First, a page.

Two of the most hotly contested ridings in the recent B.C. election will hold recounts as part of the final count set to take place later this month.

Elections BC announced Saturday that district electoral officer recounts would take place in Vancouver-False Creek, where the Liberals lead by 560 votes, and Courtenay-Comox, where the NDP leads by just nine votes.

A change in the result in either riding could have a significant impact on the next government, with the Liberals clinging to a tenuous minority government with 43 of the 44 seats required to form a majority.

The NDP currently hold 41 seats and the Greens hold three.

2 of 6 requests accepted

According to the B.C. Election Act, recount requests must be made by candidates within three days of the general voting day.

Elections BC says it received requests before the deadline from six candidates in five ridings: Coquitlam-Burke Mountain, Courtenay-Comox, Maple Ridge-Mission, Richmond-Queensborough and two from Vancouver-False Creek.

Only Liberal candidate Jim Benninger from Courtenay-Comox and BC Citizens First Party candidate Phillip James Ryan in Vancouver-False Creek had their requests approved.

The NDP candidate in Vancouver-False Creek, Morgane Oger, also requested a recount. BC Elections said Oger's request for a recount was initially not accepted as it did not meet the requirements.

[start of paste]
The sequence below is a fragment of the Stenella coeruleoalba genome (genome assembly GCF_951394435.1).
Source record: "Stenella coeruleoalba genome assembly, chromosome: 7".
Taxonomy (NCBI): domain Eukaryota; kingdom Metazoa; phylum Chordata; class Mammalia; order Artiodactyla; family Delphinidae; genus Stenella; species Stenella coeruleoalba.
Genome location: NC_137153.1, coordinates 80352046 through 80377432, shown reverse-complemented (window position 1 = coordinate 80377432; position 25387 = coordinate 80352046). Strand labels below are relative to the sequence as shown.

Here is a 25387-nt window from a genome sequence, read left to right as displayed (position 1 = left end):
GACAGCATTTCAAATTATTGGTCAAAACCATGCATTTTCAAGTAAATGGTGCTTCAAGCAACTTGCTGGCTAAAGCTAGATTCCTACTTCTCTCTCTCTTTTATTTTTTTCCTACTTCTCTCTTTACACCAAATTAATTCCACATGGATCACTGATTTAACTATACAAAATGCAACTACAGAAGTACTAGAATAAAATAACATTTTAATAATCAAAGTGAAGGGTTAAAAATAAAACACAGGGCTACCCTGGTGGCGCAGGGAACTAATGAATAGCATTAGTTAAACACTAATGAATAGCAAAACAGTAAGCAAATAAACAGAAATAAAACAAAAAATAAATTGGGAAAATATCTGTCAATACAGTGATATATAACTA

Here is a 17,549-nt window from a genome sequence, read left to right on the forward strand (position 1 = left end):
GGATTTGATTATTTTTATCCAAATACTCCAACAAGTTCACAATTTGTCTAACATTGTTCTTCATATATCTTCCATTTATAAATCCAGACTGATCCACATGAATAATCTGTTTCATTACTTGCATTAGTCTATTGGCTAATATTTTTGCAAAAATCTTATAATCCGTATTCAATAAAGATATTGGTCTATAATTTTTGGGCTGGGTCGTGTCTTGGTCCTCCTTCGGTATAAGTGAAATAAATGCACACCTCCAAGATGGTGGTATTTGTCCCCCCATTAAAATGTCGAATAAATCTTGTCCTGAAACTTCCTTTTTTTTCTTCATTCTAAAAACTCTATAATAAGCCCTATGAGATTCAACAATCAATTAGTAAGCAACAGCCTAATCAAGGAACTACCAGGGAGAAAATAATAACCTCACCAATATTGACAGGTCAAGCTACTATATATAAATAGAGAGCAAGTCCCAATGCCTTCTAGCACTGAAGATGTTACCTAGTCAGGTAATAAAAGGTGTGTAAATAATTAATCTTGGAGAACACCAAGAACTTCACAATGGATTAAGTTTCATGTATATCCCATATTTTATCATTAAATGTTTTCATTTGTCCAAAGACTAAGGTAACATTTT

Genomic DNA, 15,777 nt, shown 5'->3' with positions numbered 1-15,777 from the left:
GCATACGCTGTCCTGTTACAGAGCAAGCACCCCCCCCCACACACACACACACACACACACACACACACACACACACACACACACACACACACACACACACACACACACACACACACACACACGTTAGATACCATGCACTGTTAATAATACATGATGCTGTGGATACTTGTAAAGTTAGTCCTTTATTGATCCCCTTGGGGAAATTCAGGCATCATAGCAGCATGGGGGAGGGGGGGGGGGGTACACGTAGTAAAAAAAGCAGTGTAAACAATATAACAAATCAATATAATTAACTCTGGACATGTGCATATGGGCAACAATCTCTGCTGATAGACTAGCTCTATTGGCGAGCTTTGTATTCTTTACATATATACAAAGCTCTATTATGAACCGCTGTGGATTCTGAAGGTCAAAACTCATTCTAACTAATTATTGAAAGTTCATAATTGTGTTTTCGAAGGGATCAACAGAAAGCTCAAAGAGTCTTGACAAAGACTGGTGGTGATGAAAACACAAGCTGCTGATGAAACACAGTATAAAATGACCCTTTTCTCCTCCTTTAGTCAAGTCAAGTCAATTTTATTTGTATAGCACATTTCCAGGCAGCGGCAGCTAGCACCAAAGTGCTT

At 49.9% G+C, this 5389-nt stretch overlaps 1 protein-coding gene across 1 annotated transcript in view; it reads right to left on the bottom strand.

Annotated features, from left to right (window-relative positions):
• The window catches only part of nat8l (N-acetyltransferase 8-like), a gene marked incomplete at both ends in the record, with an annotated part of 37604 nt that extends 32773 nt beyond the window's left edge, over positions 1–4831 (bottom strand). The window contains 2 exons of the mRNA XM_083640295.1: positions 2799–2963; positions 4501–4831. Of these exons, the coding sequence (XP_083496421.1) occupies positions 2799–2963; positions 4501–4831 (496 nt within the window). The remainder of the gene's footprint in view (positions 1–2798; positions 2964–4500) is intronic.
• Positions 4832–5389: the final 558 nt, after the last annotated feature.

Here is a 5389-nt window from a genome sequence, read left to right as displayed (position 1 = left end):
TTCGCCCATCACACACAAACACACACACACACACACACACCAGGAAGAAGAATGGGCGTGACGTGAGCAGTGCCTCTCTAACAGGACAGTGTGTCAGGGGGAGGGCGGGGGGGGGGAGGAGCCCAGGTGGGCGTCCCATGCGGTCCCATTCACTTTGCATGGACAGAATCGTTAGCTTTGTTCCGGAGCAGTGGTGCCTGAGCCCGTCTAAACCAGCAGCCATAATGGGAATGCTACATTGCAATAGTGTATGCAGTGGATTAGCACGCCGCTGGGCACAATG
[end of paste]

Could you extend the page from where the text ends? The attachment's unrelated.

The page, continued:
Additional information related to the request was received by the deadline, but by then Ryan's request had already been accepted.

Courtenay-Comox has drawn much attention since the election due to the extremely close result and the high number of expected absentee ballots.

Vancouver-False Creek has also found itself in the spotlight due to the tight race between Liberal candidate and former Vancouver mayor Sam Sullivan and the NDP's Oger, who if elected, would be the first transgender person to be elected to public office in Canada.

When are recounts allowed?

The Election Act only allows recounts in three situations: if the margin of victory is fewer than 100 votes; if votes were not correctly accepted or rejected; or if a ballot account does not accurately record the number of votes.

Elections BC says candidates must include evidence of the latter in two situations in a recount request if that is why they're requesting one.

Elections BC did not immediately respond to requests for comment as to why the recount was approved in Vancouver-False Creek, where the margin of victory is greater than 100 votes.

Not over yet

The recounts will happen during the final count, which will happen between May 22 and 24.

This is also when about 176,000 absentee votes will be counted, which could also affect the final result.

But even after the final count, a judicial recount may still be required in Courtenay-Comox. An electoral officer must apply for a judicial recount if there is a tie or if the difference between the first two candidates is less the 1/500th of the total ballots considered.

Judicial recounts are handled by the Supreme Court of B.C. rather than Elections BC, and can also be applied for by candidates on the same grounds as district electoral officer recounts. Those requests must be made within six days of the announcement of the final results.

Until then, Christy Clark remains the premier and cabinet ministers retain their posts, even if they have lost their seat.